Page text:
The remaining wetlands in Kelowna cover just one per cent of the city’s land base.
It’s estimated that 85 per cent of the wetlands in the Central and South Okanagan have been lost due to agriculture and other development.
Kyle Hawes, of Ecoscape Environmental Consultants, reported at the Status of Central Okanagan Watershed workshop Friday on Kelowna’s wetlands, calling them “some of the rarest and yet most biologically significant and diverse communities in Kelowna.”
Yet many of those remaining are fragmented and poorly functioning.
More than 80 per cent of species are dependent on wetlands and riparian areas for a part of their life cycle, he noted.
Despite this recognition of their importance, wetlands continue to be lost, he said.
And, 74 per cent of the remaining wetlands have been “modified,” while only 24 per cent are natural and two per cent are constructed wetlands.
Many are isolated rather than linked and 46 per cent are shallow water, while 28 per cent are marsh, 23 per cent swamp, two per cent meadow and one per cent riparian.
He said 50 per cent have three vegetation communities on them, while 43 per cent are open water types.
“There are only a few very diverse ones,” he noted.
Wetland size doesn’t matter. Size and structure are poor indications of amphibian richness, he noted.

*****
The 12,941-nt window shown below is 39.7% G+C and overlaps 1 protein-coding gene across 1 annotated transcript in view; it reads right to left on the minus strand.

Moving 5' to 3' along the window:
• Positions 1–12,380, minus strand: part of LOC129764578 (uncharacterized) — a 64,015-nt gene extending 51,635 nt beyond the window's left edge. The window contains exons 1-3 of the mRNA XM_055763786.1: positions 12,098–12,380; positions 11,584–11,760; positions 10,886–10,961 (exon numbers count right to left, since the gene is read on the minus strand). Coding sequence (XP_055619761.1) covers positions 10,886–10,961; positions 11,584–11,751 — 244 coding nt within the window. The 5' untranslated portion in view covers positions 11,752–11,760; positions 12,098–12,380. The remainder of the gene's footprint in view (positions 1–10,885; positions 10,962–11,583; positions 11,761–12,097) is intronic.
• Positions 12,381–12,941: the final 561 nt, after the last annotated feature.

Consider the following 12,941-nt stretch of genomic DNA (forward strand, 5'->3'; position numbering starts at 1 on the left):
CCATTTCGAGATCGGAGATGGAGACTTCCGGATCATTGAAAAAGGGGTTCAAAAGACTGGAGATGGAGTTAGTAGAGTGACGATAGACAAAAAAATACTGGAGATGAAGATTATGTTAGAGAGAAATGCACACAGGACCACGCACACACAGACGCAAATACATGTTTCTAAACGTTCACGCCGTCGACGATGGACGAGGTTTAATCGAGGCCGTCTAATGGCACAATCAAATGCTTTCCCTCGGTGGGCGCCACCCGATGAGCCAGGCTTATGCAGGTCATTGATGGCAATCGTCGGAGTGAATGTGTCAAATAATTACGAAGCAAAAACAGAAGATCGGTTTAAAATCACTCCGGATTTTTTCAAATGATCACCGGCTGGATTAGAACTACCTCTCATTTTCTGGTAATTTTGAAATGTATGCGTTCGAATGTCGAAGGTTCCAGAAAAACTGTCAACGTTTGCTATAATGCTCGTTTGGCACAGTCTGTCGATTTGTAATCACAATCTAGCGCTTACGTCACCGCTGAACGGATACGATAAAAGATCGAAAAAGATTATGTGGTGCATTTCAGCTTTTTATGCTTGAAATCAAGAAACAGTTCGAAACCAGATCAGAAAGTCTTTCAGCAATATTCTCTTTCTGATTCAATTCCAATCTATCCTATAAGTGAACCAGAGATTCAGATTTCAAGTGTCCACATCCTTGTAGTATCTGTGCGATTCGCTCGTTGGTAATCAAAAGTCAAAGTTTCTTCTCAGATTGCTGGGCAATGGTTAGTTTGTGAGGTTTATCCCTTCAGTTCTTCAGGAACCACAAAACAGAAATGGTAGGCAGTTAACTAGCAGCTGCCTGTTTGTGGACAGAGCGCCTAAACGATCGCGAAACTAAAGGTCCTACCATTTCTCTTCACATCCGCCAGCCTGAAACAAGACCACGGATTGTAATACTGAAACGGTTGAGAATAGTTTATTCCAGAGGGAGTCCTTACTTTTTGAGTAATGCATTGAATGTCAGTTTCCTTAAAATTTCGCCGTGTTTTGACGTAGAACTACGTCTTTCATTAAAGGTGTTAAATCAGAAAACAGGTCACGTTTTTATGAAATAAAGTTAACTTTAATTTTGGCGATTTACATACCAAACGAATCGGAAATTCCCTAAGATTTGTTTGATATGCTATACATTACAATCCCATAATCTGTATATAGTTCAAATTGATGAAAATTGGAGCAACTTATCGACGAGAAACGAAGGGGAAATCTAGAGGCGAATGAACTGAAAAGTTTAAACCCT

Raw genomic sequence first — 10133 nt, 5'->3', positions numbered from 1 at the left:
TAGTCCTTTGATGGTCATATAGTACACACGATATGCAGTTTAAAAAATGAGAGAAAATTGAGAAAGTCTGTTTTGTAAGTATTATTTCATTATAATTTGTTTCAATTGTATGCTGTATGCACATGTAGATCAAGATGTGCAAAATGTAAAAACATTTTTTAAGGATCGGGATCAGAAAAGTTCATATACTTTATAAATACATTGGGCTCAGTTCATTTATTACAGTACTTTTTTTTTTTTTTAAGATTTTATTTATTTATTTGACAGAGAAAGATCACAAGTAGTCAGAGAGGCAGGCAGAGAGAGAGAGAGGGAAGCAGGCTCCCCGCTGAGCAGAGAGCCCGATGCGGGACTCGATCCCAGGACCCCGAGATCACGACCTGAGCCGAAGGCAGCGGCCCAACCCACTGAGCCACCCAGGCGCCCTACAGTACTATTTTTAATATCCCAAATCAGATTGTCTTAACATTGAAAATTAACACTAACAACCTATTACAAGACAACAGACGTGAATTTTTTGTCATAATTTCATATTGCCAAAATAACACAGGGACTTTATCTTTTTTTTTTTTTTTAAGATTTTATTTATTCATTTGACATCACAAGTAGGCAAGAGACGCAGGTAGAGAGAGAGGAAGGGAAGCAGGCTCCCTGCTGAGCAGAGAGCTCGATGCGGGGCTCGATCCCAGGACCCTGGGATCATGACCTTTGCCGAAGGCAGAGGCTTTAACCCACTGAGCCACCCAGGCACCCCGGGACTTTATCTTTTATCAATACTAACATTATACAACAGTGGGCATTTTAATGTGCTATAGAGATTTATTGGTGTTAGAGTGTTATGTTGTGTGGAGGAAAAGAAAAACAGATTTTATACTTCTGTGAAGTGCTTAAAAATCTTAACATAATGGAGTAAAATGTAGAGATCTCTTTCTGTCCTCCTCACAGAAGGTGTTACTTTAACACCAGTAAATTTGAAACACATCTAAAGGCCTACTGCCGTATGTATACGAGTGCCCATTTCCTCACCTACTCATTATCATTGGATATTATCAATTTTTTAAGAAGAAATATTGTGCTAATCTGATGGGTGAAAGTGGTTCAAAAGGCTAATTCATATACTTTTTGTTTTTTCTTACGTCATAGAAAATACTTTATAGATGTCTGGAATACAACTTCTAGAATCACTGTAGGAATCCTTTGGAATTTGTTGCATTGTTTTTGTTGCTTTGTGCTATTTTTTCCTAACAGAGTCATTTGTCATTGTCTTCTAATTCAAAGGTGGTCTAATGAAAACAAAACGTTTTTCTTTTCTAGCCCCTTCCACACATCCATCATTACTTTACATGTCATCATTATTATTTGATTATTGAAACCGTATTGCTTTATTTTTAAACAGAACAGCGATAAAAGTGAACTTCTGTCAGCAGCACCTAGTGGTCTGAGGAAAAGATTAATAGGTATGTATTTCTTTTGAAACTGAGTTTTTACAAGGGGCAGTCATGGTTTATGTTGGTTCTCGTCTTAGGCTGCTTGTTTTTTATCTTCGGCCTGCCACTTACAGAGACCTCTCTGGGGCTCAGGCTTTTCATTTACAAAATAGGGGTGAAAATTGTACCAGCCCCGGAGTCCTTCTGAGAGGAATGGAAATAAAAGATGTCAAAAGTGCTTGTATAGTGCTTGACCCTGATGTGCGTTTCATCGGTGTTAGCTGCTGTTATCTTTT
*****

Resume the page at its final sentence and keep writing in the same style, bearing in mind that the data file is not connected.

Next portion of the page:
As well, people often overlook the importance of invertebrates as food for birds and fish when looking at a wetland.
As a result of the inventory of Kelowna’s wetlands which Ecoscape is completing, they’ve found that 56 per cent are at risk, 40 per cent function properly and four per cent are non-functioning.
However, there are opportunities for restoration, he said.
While reed canary grass is important in some ecosystems, it can displace other plant communities and become invasive. It’s common in Kelowna wetlands, noted Hawes.
Yellow iris and purple loosestrife are other alien invaders which can take over wetlands, choking out everything else.
Hawes advises land use planning should focus on protecting and restoring wetland communities in Kelowna; minimize hydrological changes and avoid fragmentation.
Buffers should be established and maintained around wetlands.
Wetlands are dynamic ecosystems which do change over time, he warned, so consideration also needs to be given to protect the current state of the remaining wetlands, or they could be lost to natural processes such as infill from accumulations of decayed plant matter and sediments.
Environment supervisor Todd Cashin says now that the city’s wetlands have been identified, work is underway to protect them.
“We are updating our Official Community Plan maps to ensure they’re identified on them,” Cashin said.
When the OCP is updated, he says they hope to go to council to ensure wording is included to protect what’s left.
The Regional Growth Strategy’s goal is to plan for development, to know what needs to be protected, and then to protect it.
It also details what ought to be protected, including riparian areas and wetlands.